The problem with that is ireland.com says “Irish Times” to the people who live in Ireland and maybe the recently emigrated. To everybody else, the link is more or less meaningless. It has confused the branding of the Irish Times online for more than a decade and as a portal to all things Irish it’s probably fair to call it a failure.

 

Collins is right, it is a great domain. The next editor should sell it.

 

2) Deals websites.

 

These may be worth exploring, but the numbers involved would be so small relative to the size of groupon et al, that partnering is probably a non-starter. The running of an Irish Times deals site could be outsourced, but it should ensure it has total control of any customer data garnered. Subscriber packages such as the Daily Telegraph’s Subscriber card or the (London) Times+ offering may also be an option.

 

3) Aggregation

 

Something the next editor should pursue aggressively, but with caveats. It will only work if it is used in such a way that it avoids duplication of content and wasting of resources – Jeff Jarvis’s “do what you do best, and link to the rest”.

 

4) Paywall

 

A paywall on the Irish Times business section will not work – it’s not a specialised business publication. On business news, no one could pretend it is in the same league as the FT or Wall Street Journal and the market for Irish-specific business news is not large enough to justify the investment necessary to make it work.

 

5) Spin off the IT as a separate company.

 

They tried this at the start with Itronics Ltd (that ireland.com confusion again) and it led to duplication of resources and a degree of bunker mentality on both sides. While very convincing voices, such as Emily Bell, have changed their tune somewhat on newsroom integration, I think The Times needs to build the web into the fabric of its organisation, not keep it at arm’s length.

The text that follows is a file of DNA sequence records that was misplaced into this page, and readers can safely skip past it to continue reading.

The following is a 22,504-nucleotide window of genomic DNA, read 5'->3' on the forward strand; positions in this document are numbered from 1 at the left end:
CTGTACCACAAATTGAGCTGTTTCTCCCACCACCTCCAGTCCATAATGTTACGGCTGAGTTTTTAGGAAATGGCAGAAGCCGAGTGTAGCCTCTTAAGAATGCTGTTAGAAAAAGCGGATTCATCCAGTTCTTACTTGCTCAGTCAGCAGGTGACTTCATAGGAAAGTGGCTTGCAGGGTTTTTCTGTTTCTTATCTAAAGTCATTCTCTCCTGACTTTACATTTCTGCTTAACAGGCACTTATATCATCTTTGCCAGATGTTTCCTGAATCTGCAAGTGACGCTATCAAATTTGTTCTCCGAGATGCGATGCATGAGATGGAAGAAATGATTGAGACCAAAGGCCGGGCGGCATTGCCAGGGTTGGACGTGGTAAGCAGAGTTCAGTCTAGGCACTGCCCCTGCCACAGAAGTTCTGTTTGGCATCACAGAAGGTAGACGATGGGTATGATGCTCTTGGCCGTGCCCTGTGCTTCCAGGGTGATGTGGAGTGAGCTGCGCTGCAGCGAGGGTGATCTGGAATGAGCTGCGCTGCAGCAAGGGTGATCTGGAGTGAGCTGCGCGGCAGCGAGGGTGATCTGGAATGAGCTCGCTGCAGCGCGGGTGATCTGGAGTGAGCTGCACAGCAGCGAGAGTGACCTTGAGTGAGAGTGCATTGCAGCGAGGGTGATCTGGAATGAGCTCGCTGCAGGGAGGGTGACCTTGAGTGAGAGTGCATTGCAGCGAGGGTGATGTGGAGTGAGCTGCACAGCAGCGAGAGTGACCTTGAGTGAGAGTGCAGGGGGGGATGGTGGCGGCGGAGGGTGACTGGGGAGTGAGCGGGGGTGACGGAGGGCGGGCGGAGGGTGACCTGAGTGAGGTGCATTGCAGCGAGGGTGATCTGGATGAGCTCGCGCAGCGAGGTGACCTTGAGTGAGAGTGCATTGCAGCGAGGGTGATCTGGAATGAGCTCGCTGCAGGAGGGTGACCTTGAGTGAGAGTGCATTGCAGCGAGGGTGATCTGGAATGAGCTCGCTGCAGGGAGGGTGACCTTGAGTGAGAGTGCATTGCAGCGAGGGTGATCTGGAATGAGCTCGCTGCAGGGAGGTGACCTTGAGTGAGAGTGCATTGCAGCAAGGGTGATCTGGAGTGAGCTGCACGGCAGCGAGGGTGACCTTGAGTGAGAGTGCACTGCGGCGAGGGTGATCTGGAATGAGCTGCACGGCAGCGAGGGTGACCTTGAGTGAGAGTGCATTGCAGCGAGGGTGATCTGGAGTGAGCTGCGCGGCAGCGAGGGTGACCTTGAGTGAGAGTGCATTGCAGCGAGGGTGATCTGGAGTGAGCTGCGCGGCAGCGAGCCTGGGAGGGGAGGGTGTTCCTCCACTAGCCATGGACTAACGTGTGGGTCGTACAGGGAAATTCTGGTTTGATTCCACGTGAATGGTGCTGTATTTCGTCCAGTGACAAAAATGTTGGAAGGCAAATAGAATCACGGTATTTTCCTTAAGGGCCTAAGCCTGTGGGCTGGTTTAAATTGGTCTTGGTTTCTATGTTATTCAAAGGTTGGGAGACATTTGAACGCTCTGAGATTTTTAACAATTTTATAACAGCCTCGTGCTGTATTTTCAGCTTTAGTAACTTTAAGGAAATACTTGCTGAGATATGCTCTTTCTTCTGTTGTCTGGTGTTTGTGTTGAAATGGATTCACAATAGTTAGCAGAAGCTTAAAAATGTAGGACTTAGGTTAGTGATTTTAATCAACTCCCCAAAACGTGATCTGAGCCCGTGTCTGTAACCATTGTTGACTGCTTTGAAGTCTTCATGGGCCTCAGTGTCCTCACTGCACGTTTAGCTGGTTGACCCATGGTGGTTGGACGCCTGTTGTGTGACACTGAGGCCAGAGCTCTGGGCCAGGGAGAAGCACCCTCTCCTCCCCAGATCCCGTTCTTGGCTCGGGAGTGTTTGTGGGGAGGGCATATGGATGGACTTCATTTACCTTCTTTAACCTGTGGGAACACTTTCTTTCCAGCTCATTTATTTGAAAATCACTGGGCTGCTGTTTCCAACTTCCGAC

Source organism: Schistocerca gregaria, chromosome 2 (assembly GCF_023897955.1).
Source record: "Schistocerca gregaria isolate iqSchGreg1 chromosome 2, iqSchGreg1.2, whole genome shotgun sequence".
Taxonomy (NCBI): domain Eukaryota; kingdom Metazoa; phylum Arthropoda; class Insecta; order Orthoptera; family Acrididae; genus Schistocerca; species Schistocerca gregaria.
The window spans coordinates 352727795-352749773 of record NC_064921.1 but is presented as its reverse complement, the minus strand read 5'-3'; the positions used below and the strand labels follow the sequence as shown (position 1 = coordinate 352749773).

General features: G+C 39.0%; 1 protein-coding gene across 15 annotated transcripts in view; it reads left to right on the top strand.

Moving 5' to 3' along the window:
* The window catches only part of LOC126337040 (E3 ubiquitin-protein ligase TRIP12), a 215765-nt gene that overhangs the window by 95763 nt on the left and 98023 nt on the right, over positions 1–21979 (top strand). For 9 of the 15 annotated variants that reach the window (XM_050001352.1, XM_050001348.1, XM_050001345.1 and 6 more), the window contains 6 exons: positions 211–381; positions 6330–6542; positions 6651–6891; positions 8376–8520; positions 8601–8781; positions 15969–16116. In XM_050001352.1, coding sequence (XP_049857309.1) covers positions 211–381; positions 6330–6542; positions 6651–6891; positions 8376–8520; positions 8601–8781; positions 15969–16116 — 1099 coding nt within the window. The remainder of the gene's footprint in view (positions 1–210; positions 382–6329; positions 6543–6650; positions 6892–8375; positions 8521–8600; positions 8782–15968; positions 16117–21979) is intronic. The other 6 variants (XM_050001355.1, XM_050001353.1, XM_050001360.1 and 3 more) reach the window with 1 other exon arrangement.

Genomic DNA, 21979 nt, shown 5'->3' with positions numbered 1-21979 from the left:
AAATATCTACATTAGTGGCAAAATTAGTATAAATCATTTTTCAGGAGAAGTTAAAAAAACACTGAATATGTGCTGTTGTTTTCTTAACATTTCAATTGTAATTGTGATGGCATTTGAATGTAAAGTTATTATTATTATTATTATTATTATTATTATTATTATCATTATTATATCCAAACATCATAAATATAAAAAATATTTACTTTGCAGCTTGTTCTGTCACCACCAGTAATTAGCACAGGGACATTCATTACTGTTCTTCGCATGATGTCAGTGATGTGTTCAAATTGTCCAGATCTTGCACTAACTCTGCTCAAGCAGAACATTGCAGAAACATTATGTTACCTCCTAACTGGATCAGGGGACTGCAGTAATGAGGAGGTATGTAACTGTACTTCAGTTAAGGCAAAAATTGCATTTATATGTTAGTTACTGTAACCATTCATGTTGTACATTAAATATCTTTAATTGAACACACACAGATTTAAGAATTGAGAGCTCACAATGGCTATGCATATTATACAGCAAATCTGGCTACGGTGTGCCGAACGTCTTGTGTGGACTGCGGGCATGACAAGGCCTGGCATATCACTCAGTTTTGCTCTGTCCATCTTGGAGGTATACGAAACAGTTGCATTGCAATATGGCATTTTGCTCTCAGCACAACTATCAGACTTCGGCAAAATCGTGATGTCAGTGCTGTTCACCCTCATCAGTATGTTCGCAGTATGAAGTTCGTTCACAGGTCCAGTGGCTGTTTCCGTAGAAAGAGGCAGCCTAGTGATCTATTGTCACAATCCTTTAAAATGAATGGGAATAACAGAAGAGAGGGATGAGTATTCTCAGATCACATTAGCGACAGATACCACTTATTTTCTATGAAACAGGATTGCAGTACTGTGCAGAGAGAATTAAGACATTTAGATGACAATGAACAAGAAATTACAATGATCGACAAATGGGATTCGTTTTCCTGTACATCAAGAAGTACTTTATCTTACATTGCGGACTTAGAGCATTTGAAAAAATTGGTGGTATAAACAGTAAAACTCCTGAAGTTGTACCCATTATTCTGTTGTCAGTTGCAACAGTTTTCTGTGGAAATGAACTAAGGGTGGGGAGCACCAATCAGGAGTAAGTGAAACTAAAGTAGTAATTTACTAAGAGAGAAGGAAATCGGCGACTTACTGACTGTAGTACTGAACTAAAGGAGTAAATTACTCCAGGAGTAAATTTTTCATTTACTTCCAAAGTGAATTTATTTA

On Collins’s final point, while the ability to raise capital privately and squeeze pay and redundancy terms sound like good things to a businessman, the incoming  editor will instantly lose any goodwill left if he/she tries to “yellow pack” a large part of the Irish Times’s output.

 

In my next post I will offer my own suggestions to the next Sir or Madam.
The New York Times has a piece on this McKinsey report here on how many statisticians and data analysts the US is going to need to keep up with "business data that double every 1.2 years".

While it makes predictions on how much US healthcare could save – $300 billion – and how much retailers could improve their profit margins – 60 per cent – it does caution:

"It will take years, they say, before the gains show up in the economic statistics, just as it did for computers to prove they were engines of productivity."  

Meanwhile, Michael Fertik, CEO of Reputation.com, calls personal data the “new oil” here; Gerd Leonhard, a "media futurist" says "all this data is the new oil of today" here; and this guy says it here.

At least the first two seem to be based on this World Economic Forum report [PDF].

My first reaction is that any time loads of people suddenly tune in to the same soundbite and start rebroadcasting it, I am instantly suspicious.
Secondly, I'm not sure "the new oil" is the most thought-through business metaphor in a world of Middle East wars, rising petrol prices, Gulf of Mexico spills and the horrendous mess "the old oil" has made of Nigeria. The new goldrush may be closer to the mark, but may sound a bit too bubble-like on the day LinkedIn floated for nearly $9 billion.